I have always had problems while playing VCDs on my Linux machine. The VCD file system is still not supported by the Linux kernel. After browsing the net and trying out various options, I will enlist the following which I find most useful.

Using cdrdao

This is the most flexible command and copies the contents of VCD in the .bin and .toc format. This can be played by mplayer, or can be burnt into another cd. First we need to determine the device name for the cd drive. We do this either by:

parted -l


cdrdao scanbus

Suppose the device is /dev/sr0. We then need to unmount this device:

umount /dev/sr0

Next, the following command will extract the contents of the VCD into .bin and a .toc files:

cdrdao read-cd –read-raw –read-subchan rw_raw –datafile fileName.bin –device /dev/sr0 –driver generic-mmc-raw fileName.toc

We can directly play the .bin file using mplayer. In case we want to create an iso from the .bin and .toc, we can use the bchunk. In order to install it, just do:

yum install bchunk

bchunk works only with cue. So, you need to convert the .toc to .cue:

toc2cue fileName.toc  fileName.cue


bchunk -v -r fileName.bin fileName.cue fileName

This will give you .iso

Using mencoder

mencoder vcd://2 -oac lavc -ovc lavc -o fileName.avi

Using vcdxrip

vcdxrip -i /dev/sr0 -v -p -t 1 –nofiles –nosegments

Here i denotes the mount point of the CDROM drive,  t denotes the Track Number. This way, a VCD can be ripped from a Linux machine. I have tested this on Fedora (10) and it works great.

Further Reading

The following sites have more detailed info about the above:


Playing mp3 on Fedora

By default, the codecs to play mp3/mp4 are not included due to licensing issues. First you need to add the non-standard repositories:

rpm -ivh
rpm -ivh
rpm –import /etc/pki/rpm-gpg/RPM-GPG-KEY-rpmfusion-*

That done, if you just double click on a mp3 file (starting Fedora 8 onwards), it will pop-up a dialogue saying that you must install missing codecs.  Click on yes and go along.

You can also explicitly install them like this:

yum install gstreamer-plugins-ugly gstreamer-plugins-bad gstreamer-ffmpeg

Further reading:

[Fedora] Getting up and running with postgres in 2 mins

I am very fascinated with Postgres, right since I hard about it, around 2002. Compared to MySQL 3.25, which was and perhaps still is, more popular, Postgres fared a lot better in terms of SQL-compliance, foreign-key support [which was lacking in MySQL 3.25] etc. Also, Postgres is an ORDBMS, just like Oracle. You can do lot of cool stuff with Postgres.

For this exercise, we will assume:

Postgres user name = mypguser

Postgres data directory = /usr/local/pgsql/data

If you are using Fedora, Postgres will be installed by default. To verify, do a find on initdb and psql. If you do not have it installed, install it with yum or grab a tar ball from here and follow the instructions. Its pretty straight forward.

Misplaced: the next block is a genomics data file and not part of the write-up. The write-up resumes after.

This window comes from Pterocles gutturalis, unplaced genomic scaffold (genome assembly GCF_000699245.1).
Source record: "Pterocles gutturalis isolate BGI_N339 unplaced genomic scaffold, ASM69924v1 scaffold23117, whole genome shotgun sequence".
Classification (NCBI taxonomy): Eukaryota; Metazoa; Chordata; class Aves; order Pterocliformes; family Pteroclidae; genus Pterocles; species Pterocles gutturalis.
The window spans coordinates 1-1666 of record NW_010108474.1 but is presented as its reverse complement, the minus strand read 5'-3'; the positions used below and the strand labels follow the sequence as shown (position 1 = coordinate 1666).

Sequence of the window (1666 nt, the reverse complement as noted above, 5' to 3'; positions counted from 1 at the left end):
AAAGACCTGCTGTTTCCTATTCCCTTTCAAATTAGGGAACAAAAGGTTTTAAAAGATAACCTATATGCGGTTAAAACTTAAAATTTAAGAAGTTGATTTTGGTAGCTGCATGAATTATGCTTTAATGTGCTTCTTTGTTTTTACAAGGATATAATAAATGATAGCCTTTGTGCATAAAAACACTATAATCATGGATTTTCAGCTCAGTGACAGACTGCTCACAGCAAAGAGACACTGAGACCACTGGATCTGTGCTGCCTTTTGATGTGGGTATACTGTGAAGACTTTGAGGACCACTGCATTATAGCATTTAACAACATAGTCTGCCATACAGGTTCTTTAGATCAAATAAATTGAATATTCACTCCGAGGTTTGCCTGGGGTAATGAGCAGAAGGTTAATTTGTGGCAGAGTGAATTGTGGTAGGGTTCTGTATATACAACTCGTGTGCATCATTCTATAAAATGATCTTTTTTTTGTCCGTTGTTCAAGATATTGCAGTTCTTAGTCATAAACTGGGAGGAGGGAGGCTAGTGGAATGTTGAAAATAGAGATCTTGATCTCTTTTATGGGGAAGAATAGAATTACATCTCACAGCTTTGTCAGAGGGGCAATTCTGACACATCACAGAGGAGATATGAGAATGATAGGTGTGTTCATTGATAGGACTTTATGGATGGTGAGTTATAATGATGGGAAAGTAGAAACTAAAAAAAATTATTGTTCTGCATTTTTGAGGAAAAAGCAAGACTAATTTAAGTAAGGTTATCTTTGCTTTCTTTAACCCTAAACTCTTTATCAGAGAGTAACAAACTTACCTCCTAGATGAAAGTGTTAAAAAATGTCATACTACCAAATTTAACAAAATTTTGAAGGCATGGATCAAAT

After you have installed, run the following commands:

#adduser mypguser
#passwd mypguser
#mkdir /usr/local/pgsql/data
#chown mypguser /usr/local/pgsql/data
#su – mypguser
$initdb -D /usr/local/pgsql/data

Starting Postgres

Postmaster should always be started as the underprivileged user mypguser.

$postgres -D /usr/local/pgsql/data >logfile 2>&1 &
To create a database:

createdb somedatabase
To start the command line tool:

psql somedatabase

Autostart Postgres as a service

Fedora should already have this script in /etc/init.d/postgresql.

The problem is that this assumes that the postgres user name is postgres and the data is located in /var/lib/pgsql/data. You can edit the script suitably and then enable it as a service, so that postmaster starts everytime your system boots up. You can also use the script that I have modified, just declared the user and data as variables. You can find it here.

Installing PgAdmin

PgAdmin is a nice gui frontend for administratin Postgres. You have to first add its yum repository. Follow these steps [you must be super user].

1. download rpm and add yum repository:
2. yum install postgis
3. yum install pgadmin3

You can also use phpPgAdmin.

For this article, I was inspired by:

Unblocking SELinux

Today, while I was trying to access MySQL through PHP on HTTPD Apache server, I was getting a connection fail. Since I installed PHP for the first time, I double checked on whether I had installed the PHP-MySQL module as well. Yes, I had, all seemed to be fine… but… try again… hey a yellow asterisk pops-up in my task-bar… SELinux is preventing httpd to access MySQL.

What now? Followed the link to the FAQ:

I am summarising it as follows:

Copy the ‘raw message‘ which appears at the end of the SELinux service denied screen. Save it as selinux_httpd_mysql_alert.txt, and run the following command.

audit2allow -M local < selinux_httpd_mysql_alert.txt

This will generate a file called local.pp. Load this by either running the command

semodule -i local.pp

Or by going to the SELinuxManagement [from the System menu -> Administration] and then do a load policy.

Thats simple alt=title=”:)” />.